Usually, investors are pretty darn good at sniffing out good, clean ways of making money. If the deal (1) makes sense, (2) is explained well, and (3) is presented to the right people, chances are excellent you'll raise your money. But as Michael Belanger can tell you, there are exceptions.

Last year Belanger, a principal in a Watertown, Mass., diaper-laundry business, tried to raise money for expansion through a limited partnership. Under his plan, investors would put up a minimum of $3,000, in exchange for which they'd own about 3,000 diapers (the biggest expense in this business) and earn a projected 20% per year. Belanger and his partners spent four months speaking with nearly 300 prospects. But when they fell short of raising $50,000, they decided to sell out to a competitor.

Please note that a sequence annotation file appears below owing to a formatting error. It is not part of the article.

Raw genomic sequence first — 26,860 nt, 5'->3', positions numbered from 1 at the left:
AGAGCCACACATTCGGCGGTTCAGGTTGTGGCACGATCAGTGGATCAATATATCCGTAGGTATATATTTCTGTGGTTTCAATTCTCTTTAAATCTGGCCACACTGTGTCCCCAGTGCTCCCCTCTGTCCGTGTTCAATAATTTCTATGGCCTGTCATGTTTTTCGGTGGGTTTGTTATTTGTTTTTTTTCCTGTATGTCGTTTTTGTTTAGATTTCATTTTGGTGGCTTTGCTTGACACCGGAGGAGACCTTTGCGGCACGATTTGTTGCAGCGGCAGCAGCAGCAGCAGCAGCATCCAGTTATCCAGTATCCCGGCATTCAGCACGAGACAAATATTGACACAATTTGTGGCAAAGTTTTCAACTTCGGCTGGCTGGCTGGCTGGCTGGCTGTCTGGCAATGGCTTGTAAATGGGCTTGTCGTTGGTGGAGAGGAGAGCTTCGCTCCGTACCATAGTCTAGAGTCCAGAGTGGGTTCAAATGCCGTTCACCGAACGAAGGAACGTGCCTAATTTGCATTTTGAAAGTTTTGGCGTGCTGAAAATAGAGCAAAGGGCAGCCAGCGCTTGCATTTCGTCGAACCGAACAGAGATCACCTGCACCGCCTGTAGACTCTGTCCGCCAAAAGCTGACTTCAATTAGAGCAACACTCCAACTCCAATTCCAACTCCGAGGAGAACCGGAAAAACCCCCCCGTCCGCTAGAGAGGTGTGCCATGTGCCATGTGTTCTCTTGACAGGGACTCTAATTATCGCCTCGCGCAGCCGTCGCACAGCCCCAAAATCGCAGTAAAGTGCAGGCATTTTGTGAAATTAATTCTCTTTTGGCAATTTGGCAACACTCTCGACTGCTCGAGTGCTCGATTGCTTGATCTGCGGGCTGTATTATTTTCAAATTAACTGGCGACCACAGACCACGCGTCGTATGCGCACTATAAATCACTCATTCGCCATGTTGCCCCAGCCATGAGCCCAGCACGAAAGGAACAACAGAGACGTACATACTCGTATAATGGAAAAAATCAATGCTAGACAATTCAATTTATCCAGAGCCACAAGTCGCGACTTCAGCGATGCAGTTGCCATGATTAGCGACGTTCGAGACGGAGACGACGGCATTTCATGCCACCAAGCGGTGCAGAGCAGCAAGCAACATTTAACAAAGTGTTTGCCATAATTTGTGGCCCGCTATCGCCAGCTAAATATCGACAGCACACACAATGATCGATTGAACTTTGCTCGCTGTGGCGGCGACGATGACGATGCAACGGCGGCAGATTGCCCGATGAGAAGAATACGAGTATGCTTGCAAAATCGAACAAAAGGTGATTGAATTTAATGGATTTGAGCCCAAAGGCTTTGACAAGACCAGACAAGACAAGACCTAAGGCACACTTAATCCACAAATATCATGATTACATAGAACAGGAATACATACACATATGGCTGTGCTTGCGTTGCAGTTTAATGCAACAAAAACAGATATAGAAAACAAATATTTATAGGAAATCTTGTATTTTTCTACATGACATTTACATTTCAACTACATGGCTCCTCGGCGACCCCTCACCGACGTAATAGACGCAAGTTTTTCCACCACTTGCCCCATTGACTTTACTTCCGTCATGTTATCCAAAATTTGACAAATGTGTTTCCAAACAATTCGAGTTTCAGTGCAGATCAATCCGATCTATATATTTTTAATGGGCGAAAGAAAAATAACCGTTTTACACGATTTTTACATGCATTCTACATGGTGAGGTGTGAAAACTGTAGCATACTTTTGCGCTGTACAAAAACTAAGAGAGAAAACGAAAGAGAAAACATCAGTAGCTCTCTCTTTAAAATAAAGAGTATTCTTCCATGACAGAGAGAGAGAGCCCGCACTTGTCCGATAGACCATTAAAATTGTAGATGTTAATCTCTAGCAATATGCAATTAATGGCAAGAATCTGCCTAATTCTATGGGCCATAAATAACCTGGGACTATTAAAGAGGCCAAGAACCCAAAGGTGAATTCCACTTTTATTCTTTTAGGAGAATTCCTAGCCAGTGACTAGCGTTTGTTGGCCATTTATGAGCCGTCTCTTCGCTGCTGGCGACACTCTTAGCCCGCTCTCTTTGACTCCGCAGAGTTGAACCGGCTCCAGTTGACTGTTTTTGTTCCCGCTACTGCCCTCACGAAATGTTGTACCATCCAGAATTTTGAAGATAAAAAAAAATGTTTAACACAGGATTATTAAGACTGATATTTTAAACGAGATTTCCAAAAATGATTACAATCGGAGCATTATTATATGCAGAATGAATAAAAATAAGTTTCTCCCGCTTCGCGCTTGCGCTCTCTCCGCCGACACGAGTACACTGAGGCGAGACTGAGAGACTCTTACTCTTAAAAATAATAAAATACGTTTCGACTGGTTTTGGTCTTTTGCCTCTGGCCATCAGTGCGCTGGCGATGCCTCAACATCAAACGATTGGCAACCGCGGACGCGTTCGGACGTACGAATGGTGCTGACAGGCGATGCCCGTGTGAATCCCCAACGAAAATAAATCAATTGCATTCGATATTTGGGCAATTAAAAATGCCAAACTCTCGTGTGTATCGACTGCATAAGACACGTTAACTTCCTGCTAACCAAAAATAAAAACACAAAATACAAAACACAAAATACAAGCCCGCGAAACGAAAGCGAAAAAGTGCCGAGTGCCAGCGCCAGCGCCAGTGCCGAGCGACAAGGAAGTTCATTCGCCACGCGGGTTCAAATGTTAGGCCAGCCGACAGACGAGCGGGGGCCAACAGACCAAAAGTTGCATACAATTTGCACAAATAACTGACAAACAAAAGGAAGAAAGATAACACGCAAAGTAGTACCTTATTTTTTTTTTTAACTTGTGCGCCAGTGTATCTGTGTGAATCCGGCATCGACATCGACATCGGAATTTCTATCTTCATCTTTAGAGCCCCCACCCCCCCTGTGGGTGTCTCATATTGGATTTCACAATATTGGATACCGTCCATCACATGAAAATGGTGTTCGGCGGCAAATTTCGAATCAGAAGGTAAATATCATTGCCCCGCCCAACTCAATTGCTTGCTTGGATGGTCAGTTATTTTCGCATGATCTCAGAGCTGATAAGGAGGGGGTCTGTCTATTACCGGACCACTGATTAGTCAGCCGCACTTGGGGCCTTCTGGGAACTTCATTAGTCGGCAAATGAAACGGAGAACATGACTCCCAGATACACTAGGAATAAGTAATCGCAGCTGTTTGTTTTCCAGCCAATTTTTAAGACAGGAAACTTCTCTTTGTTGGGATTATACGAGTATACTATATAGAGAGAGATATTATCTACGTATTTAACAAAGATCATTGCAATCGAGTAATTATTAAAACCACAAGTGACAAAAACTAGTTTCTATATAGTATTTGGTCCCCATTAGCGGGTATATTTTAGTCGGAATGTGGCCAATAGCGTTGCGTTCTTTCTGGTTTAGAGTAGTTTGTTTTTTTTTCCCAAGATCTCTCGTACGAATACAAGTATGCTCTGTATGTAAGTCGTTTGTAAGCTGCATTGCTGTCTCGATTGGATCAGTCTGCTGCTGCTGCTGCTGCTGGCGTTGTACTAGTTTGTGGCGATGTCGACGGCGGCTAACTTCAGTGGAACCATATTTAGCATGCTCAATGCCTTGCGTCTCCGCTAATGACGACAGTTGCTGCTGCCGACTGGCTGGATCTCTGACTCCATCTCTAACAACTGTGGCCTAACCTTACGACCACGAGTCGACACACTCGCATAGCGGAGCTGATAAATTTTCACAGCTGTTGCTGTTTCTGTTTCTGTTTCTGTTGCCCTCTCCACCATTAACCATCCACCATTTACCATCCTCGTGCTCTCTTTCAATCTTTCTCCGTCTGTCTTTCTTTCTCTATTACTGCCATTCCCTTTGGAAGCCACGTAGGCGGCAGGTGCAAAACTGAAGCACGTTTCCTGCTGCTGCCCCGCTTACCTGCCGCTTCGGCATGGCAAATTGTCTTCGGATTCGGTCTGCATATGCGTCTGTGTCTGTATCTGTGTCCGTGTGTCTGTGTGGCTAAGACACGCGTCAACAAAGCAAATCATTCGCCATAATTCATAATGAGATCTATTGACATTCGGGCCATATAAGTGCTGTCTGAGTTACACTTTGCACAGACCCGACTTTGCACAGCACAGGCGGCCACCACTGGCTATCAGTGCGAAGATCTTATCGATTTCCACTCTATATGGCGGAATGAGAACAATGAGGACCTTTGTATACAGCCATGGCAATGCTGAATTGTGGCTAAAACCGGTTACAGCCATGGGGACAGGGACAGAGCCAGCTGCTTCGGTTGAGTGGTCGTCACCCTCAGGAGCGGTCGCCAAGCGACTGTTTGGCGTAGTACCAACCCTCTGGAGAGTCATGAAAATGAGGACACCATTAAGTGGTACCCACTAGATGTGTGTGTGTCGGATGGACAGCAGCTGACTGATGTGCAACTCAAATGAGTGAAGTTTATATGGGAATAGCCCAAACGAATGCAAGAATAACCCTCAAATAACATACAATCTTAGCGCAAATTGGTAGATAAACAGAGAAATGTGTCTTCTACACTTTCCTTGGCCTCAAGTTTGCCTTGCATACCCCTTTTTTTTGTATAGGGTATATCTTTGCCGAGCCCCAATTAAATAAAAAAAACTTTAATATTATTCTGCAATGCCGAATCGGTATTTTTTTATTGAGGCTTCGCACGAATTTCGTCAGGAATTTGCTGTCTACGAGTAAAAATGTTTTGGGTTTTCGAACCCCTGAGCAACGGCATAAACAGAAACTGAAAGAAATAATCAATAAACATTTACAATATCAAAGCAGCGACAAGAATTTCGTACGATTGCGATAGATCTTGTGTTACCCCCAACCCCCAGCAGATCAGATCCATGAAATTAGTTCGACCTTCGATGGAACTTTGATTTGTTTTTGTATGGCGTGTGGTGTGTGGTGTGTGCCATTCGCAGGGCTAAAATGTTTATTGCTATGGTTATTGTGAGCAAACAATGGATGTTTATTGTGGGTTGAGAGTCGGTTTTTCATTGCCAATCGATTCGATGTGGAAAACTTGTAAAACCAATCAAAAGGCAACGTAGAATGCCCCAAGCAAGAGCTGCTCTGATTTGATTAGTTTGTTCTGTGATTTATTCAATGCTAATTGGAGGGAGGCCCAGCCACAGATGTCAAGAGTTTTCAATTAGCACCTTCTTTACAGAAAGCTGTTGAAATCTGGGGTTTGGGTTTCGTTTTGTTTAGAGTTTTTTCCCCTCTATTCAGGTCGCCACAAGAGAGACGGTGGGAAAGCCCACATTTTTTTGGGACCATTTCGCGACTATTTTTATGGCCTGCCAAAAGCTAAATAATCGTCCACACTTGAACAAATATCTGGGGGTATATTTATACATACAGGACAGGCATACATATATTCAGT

"We tried to promote this as a conventional equipment-leasing deal," says Belanger. "But people were concerned about what would happen if the business went under." Some worried that deter mining whose diapers were whose would be difficult. "Others," he says, "just didn't want to own a bunch of dirty diapers." -- Bruce G. Posner

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